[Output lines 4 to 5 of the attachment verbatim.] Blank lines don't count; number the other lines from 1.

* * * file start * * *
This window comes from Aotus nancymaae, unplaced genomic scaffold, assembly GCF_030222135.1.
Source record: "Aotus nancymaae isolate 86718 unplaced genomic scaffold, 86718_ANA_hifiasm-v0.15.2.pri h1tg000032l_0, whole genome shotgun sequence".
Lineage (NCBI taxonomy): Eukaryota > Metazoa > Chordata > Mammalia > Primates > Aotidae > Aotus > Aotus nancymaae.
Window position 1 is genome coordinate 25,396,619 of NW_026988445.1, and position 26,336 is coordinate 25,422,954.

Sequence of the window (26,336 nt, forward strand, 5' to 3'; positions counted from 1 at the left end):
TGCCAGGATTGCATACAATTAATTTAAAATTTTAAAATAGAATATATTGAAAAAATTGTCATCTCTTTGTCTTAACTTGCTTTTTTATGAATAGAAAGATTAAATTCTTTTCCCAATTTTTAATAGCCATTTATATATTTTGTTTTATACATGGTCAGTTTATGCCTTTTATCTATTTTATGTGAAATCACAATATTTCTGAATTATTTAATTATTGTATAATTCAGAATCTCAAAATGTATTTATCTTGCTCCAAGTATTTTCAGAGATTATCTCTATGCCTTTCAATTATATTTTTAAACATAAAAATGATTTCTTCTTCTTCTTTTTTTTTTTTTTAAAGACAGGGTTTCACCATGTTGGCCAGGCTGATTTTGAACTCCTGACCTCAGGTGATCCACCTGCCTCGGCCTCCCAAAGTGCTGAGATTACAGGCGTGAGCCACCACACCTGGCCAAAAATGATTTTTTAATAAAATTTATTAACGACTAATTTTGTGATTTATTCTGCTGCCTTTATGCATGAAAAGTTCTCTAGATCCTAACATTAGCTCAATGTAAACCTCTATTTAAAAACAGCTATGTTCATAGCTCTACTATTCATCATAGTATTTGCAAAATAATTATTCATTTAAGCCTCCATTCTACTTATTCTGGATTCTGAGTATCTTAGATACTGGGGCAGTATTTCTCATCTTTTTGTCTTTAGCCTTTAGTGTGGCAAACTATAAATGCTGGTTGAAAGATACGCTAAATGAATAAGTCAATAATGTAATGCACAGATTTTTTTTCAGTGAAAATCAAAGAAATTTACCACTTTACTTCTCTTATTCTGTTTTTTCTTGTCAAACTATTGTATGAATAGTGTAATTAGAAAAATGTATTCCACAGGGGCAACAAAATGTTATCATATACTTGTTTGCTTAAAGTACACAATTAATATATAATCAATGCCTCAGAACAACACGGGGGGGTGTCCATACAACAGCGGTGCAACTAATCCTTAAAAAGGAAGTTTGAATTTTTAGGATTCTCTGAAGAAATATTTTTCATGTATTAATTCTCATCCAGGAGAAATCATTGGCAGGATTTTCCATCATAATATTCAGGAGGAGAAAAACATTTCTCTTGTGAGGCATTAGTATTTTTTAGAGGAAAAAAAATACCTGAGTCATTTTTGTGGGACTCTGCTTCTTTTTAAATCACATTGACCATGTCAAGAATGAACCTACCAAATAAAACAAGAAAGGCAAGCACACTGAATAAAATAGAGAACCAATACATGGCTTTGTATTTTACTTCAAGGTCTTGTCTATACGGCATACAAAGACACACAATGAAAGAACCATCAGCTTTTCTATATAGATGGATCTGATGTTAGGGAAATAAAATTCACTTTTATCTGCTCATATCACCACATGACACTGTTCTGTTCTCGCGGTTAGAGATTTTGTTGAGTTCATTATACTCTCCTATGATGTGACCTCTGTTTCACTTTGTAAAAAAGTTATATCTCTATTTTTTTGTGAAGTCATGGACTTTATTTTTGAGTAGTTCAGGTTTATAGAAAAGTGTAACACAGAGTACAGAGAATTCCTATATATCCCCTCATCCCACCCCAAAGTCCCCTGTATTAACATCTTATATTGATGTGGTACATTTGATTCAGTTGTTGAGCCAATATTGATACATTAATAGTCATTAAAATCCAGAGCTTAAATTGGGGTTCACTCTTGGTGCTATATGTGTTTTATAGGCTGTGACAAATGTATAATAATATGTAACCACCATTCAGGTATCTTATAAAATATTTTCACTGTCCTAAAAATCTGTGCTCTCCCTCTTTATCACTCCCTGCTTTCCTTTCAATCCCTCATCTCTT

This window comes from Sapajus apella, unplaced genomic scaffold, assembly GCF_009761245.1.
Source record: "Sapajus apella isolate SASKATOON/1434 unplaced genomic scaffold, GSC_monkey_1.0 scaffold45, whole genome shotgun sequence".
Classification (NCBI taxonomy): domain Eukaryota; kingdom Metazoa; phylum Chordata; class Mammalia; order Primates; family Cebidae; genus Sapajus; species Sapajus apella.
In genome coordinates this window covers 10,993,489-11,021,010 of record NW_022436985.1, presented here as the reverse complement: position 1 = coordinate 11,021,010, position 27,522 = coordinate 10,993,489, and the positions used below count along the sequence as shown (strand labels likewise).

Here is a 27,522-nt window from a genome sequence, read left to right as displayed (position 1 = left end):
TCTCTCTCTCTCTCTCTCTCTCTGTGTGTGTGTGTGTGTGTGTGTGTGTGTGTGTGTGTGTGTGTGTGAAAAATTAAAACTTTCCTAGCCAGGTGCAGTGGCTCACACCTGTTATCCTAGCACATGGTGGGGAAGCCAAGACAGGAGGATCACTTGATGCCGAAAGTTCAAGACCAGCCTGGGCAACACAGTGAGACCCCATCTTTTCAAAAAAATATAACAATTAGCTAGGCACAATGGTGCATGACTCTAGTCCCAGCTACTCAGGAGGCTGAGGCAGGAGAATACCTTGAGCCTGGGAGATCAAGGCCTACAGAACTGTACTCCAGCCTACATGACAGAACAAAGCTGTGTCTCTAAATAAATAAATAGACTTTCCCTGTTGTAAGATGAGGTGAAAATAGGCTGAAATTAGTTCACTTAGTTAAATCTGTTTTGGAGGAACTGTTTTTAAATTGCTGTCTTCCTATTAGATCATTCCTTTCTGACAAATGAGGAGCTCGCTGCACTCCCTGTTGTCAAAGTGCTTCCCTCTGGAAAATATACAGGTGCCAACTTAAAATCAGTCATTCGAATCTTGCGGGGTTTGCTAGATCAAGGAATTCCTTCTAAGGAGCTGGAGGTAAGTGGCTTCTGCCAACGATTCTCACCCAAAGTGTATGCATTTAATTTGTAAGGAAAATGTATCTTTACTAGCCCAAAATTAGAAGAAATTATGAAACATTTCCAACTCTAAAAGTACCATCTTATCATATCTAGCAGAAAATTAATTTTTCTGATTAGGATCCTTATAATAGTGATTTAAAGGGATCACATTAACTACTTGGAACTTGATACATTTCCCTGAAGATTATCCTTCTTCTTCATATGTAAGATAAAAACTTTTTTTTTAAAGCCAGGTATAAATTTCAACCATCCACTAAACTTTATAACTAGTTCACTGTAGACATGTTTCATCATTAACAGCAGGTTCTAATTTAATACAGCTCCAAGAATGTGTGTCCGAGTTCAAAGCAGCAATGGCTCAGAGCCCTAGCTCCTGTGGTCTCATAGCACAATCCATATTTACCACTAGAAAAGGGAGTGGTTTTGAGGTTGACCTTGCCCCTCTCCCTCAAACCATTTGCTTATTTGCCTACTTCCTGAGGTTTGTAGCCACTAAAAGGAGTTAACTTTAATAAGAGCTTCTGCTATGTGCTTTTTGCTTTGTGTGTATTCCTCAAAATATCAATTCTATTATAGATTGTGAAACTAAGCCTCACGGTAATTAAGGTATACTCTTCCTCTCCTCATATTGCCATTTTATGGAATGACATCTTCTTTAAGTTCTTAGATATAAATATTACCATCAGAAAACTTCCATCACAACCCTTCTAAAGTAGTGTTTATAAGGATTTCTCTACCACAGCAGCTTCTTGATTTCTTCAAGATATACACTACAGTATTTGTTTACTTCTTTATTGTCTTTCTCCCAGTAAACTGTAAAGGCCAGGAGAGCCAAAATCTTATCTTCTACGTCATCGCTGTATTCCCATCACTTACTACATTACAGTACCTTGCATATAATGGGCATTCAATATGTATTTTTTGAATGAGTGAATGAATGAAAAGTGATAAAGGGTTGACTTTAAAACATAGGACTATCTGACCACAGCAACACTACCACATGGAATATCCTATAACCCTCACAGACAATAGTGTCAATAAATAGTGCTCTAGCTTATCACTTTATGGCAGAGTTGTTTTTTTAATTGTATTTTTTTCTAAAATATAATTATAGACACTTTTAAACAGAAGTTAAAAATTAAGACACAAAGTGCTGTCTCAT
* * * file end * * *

Window position 1 is genome coordinate 25,396,619 of NW_026988445.1, and position 26,336 is coordinate 25,422,954.

Sequence of the window (26,336 nt, forward strand, 5' to 3'; positions counted from 1 at the left end):